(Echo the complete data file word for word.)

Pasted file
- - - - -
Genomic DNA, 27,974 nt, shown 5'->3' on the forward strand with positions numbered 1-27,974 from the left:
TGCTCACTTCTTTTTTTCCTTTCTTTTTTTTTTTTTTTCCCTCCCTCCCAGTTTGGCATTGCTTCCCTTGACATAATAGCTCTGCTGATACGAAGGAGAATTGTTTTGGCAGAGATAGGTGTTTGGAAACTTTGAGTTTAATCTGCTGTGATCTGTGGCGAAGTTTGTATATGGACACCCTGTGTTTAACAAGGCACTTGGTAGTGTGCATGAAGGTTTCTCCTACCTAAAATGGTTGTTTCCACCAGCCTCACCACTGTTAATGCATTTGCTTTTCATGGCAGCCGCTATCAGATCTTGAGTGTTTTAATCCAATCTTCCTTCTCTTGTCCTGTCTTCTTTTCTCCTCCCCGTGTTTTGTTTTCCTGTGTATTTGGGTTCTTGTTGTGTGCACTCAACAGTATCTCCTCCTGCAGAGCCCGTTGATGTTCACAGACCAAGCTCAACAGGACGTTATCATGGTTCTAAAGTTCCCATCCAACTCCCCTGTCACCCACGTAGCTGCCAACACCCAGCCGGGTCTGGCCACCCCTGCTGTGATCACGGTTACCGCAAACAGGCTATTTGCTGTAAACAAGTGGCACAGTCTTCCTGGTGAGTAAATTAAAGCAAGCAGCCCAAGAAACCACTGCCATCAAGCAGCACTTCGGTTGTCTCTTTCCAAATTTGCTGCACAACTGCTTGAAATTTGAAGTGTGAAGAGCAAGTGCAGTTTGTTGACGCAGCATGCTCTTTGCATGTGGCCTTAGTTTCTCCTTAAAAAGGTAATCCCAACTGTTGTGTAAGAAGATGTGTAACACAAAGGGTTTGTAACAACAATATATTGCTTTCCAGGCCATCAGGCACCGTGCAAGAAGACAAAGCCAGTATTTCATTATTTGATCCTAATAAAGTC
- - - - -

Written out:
Genomic DNA, 27,974 nt, shown 5'->3' on the forward strand with positions numbered 1-27,974 from the left:
TGCTCACTTCTTTTTTTCCTTTCTTTTTTTTTTTTTTTCCCTCCCTCCCAGTTTGGCATTGCTTCCCTTGACATAATAGCTCTGCTGATACGAAGGAGAATTGTTTTGGCAGAGATAGGTGTTTGGAAACTTTGAGTTTAATCTGCTGTGATCTGTGGCGAAGTTTGTATATGGACACCCTGTGTTTAACAAGGCACTTGGTAGTGTGCATGAAGGTTTCTCCTACCTAAAATGGTTGTTTCCACCAGCCTCACCACTGTTAATGCATTTGCTTTTCATGGCAGCCGCTATCAGATCTTGAGTGTTTTAATCCAATCTTCCTTCTCTTGTCCTGTCTTCTTTTCTCCTCCCCGTGTTTTGTTTTCCTGTGTATTTGGGTTCTTGTTGTGTGCACTCAACAGTATCTCCTCCTGCAGAGCCCGTTGATGTTCACAGACCAAGCTCAACAGGACGTTATCATGGTTCTAAAGTTCCCATCCAACTCCCCTGTCACCCACGTAGCTGCCAACACCCAGCCGGGTCTGGCCACCCCTGCTGTGATCACGGTTACCGCAAACAGGCTATTTGCTGTAAACAAGTGGCACAGTCTTCCTGGTGAGTAAATTAAAGCAAGCAGCCCAAGAAACCACTGCCATCAAGCAGCACTTCGGTTGTCTCTTTCCAAATTTGCTGCACAACTGCTTGAAATTTGAAGTGTGAAGAGCAAGTGCAGTTTGTTGACGCAGCATGCTCTTTGCATGTGGCCTTAGTTTCTCCTTAAAAAGGTAATCCCAACTGTTGTGTAAGAAGATGTGTAACACAAAGGGTTTGTAACAACAATATATTGCTTTCCAGGCCATCAGGCACCGTGCAAGAAGACAAAGCCAGTATTTCATTATTTGATCCTAATAAAGTC